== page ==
Electrophilic, soluble alkylating agents are often toxic and carcinogenic, due to their tendency to alkylate DNA. This mechanism of toxicity is relevant to the function of anti-cancer drugs in the form of alkylating antineoplastic agents. Some chemical weapons such as mustard gas (sulfide of dichloroethyl) function as alkylating agents. Alkylated DNA either does not coil or uncoil properly, or cannot be processed by information-decoding enzymes.
Electrophilic alkylations use Lewis acids and Brønsted acids, sometimes both. Classically, Lewis acids, e.g., aluminium trichloride, are employed when the alkyl halide are used. Brønsted acids are used when alkylating with olefins. Typical catalysts are zeolites, i.e. solid acid catalysts, and sulfuric acid. Silicotungstic acid is used to manufacture ethyl acetate by the alkylation of acetic acid by ethylene:
Several commodity chemicals are produced by alkylation. Included are several fundamental benzene-based feedstocks such as ethylbenzene (precursor to styrene), cumene (precursor to phenol and acetone), linear alkylbenzene sulfonates (for detergents).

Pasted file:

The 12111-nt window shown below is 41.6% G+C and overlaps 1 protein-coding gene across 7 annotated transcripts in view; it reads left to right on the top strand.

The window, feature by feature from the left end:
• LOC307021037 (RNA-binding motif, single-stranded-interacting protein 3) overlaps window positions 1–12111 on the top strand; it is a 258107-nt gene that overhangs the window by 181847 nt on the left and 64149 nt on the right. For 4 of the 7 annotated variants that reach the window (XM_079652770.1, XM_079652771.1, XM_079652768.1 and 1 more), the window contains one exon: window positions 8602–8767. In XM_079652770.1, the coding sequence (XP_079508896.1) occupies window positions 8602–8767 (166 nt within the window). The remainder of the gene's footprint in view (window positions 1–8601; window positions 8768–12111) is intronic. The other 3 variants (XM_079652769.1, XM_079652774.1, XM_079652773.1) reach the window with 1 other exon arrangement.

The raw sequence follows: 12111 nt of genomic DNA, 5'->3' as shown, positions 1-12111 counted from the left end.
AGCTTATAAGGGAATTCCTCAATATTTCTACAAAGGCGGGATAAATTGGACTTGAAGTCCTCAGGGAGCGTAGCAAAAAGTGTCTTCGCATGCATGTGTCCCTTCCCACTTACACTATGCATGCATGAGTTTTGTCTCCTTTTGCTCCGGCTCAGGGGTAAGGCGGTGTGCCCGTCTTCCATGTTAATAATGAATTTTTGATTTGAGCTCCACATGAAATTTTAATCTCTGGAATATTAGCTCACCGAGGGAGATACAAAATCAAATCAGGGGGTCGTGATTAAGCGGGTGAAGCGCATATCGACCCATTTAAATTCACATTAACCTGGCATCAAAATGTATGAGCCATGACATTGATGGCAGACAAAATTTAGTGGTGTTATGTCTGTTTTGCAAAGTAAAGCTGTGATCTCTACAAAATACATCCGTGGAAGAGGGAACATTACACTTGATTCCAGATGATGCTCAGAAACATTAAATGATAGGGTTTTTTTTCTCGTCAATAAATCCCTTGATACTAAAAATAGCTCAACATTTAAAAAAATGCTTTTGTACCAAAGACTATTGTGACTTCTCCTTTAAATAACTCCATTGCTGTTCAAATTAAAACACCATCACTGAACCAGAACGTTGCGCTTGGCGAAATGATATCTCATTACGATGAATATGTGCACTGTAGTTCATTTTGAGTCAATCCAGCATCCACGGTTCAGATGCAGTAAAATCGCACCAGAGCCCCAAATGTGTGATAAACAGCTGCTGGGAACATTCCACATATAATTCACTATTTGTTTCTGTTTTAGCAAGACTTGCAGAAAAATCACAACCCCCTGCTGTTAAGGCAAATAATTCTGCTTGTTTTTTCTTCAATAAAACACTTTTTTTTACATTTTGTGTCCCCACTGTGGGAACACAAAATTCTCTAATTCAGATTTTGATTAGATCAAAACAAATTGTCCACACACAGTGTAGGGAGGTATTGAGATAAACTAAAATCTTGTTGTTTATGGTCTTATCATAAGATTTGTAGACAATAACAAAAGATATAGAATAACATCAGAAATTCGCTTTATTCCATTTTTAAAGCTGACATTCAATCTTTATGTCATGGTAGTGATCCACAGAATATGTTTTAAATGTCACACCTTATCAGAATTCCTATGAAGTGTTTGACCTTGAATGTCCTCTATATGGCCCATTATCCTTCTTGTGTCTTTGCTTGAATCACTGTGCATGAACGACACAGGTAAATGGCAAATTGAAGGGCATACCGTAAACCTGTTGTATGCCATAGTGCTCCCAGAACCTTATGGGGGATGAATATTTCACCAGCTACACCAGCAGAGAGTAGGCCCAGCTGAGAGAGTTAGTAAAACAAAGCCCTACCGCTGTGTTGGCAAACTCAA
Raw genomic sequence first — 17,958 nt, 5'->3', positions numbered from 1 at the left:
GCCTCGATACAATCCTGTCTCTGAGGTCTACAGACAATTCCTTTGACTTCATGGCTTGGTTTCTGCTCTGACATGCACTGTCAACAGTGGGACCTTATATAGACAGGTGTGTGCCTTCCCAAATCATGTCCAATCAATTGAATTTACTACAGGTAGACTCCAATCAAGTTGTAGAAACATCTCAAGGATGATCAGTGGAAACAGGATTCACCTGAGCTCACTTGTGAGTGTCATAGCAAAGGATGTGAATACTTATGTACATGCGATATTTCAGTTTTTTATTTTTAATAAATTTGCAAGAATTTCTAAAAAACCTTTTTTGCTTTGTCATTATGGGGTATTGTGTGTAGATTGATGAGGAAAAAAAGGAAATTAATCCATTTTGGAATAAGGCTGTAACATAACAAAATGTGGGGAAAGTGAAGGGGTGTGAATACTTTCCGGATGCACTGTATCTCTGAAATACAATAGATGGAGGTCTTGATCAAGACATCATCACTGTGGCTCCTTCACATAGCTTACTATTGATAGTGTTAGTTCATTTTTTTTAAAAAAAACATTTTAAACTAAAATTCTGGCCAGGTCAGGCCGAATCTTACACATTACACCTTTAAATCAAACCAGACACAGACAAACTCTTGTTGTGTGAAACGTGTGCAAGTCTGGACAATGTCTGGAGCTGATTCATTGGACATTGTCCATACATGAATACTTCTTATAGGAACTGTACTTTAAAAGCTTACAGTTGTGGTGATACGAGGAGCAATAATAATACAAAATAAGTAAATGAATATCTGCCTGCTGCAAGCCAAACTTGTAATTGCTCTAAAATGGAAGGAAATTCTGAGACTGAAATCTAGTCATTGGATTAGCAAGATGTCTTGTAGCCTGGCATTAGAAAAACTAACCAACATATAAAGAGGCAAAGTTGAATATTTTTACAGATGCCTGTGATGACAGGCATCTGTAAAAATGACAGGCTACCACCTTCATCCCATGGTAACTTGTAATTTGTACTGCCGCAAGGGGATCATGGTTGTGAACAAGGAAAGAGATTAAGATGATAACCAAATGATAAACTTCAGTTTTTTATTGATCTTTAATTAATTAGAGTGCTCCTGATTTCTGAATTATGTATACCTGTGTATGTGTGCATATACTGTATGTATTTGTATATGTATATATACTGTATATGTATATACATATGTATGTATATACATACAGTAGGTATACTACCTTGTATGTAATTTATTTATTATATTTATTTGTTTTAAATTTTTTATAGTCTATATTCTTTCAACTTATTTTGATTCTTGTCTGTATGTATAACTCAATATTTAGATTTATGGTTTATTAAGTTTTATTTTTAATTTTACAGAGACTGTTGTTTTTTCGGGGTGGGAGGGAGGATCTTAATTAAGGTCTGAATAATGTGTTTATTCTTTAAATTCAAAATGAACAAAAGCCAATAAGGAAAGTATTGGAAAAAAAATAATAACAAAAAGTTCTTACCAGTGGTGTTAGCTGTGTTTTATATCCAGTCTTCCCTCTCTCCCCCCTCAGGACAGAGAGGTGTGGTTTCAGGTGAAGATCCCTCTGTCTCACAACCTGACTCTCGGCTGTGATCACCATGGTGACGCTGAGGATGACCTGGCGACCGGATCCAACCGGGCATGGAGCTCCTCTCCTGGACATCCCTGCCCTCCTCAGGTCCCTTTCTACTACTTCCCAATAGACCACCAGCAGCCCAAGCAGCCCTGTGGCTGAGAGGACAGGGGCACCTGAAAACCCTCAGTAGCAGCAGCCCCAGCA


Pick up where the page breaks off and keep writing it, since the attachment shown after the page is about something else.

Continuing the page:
In a conventional oil refinery, isobutane is alkylated with low-molecular-weight alkenes (primarily a mixture of propene and butene) in the presence of a Brønsted acid catalyst, which can include solid acids (zeolites). The catalyst protonates the alkenes (propene, butene) to produce carbocations, which alkylate isobutane. The product, called "alkylate", is composed of a mixture of high-octane, branched-chain paraffinic hydrocarbons (mostly isoheptane and isooctane). Alkylate is a premium gasoline blending stock because it has exceptional antiknock properties and is clean burning. Alkylate is also a key component of avgas. By combining fluid catalytic cracking, polymerization, and alkylation, refineries can obtain a gasoline yield of 70 percent. The widespread use of sulfuric acid and hydrofluoric acid in refineries poses significant environmental risks. Ionic liquids are used in place of the older generation of strong Bronsted acids.